Having trouble using the new Bluetooth audio feature on your Nintendo Switch? If so, you are not the only one.
Over four years since its release, the Nintendo Switch finally comes with Bluetooth audio support, allowing you to use the handheld console with a pair of wireless headphones for wire-free sound.
It’s a feature that users have practically been asking for since the Switch first appeared in 2017, but now that it’s here, we’ve noticed some issues with the technology.
After having tested it ourselves, we found that the over-ear Sony WH-1000XM4 sounded great, while the truly wireless Sony WF-1000XM4 suffered from a persistent creak.
We had the same problem with the Beats Studio Buds; meanwhile, the Beats Solo Pro on the ear performed well.
Initially, we thought that the problem could be due to a problem with true wireless headphones specifically, but using the Switch with the Lypertek PurePlay Z3 did not have any audio distortion. That said, while using the newer PurePlay Z3 2.0, we did notice a little creak and some latency issues (although Nintendo does warn that there may be a lag between audio and video on its help page for Bluetooth audio function).
Interestingly, all the models that encountered distortion issues use the latest Bluetooth 5.2 wireless transmission standard and come with active noise cancellation.
Some users have also reported that they can only connect one earbud at a time, very low volume levels, and difficulty pairing.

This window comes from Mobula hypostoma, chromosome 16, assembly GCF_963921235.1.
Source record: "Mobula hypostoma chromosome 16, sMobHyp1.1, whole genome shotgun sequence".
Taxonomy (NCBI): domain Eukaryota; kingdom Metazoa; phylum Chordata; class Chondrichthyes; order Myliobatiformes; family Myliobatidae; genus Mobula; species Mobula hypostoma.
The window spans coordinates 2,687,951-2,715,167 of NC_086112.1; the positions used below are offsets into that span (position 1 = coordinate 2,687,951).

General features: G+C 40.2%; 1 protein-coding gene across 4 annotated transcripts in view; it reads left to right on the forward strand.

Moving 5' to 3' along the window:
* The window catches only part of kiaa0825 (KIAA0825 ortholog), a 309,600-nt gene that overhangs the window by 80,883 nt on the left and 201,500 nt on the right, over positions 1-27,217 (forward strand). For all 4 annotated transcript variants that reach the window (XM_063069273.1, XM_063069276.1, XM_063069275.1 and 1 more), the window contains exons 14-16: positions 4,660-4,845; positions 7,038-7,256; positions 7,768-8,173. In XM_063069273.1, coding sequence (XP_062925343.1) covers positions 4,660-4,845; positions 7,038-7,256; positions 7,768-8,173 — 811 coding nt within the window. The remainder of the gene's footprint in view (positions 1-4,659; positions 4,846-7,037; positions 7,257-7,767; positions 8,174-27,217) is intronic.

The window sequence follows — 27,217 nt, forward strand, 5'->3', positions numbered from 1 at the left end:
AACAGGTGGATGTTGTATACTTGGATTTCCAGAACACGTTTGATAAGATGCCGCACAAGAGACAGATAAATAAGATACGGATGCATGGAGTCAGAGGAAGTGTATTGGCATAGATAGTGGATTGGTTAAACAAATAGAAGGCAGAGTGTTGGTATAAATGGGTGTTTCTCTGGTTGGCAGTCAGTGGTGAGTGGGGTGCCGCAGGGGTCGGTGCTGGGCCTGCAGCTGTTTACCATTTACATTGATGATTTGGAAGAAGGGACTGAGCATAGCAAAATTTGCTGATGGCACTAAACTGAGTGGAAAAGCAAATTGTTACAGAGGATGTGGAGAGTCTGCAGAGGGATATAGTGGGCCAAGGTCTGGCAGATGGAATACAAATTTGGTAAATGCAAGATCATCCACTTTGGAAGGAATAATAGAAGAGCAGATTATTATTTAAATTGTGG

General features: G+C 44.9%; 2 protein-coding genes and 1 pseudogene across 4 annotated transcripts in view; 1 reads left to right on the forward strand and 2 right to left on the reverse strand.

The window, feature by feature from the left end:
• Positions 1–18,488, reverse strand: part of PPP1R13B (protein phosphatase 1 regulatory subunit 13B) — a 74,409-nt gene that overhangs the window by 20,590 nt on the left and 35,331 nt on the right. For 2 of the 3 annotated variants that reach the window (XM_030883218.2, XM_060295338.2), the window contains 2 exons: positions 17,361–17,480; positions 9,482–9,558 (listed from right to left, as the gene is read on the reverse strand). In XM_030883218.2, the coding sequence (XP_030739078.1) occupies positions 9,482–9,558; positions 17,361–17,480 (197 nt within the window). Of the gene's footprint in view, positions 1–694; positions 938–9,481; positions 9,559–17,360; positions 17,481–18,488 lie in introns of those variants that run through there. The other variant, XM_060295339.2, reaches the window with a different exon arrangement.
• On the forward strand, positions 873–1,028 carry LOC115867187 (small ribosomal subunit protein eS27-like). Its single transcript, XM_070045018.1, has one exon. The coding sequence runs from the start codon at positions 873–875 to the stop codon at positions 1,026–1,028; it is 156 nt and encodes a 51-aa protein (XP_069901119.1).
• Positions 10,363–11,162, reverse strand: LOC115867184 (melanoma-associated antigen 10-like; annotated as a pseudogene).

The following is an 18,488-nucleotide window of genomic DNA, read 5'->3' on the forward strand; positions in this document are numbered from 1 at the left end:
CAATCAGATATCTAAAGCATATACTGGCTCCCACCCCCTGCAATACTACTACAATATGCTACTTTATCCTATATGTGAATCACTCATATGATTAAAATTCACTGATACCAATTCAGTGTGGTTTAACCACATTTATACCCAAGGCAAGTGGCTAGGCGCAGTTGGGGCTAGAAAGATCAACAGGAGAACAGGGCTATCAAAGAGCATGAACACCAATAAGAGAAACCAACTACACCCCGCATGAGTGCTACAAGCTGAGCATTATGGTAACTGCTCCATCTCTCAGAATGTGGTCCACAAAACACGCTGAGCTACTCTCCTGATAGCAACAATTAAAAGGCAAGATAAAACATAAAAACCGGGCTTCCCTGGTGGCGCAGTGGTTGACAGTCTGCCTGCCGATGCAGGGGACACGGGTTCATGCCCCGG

A Nintendo spokesperson told us that “the profile and the codec that the feature supports will be the A2DP profile and the SBC codec and therefore if the audio device supports the A2DP profile and the SBC codec, It should be compatible with a Nintendo Switch system. “
In other words, if your wireless headphones support basic Bluetooth, which they all do, they should work with the Nintendo Switch.
Is there any solution?
A Reddit user may have found a solution to the problem. u / Lyxess said his Switch “sounded terrible” with the Sony WF-1000XM3 wireless headphones, with “latency, crackles and bad audio.” However, after plugging the headphones into her phone and changing the volume settings in Sony’s Headphone Connect app, as well as disabling its adaptive noise cancellation settings, Lyxess found that the Bluetooth audio function worked without a hitch.
If you find your wireless headphones sounding too quiet, it’s also worth heading into the system settings on your Nintendo Switch and disabling the ‘max volume limit’.
If you are having difficulty using Bluetooth headsets or headphones with your Nintendo Switch, we’d love to hear from you – email us TechRadar at firstname.lastname@example.org with the subject line ‘Nintendo Switch Bluetooth Audio’.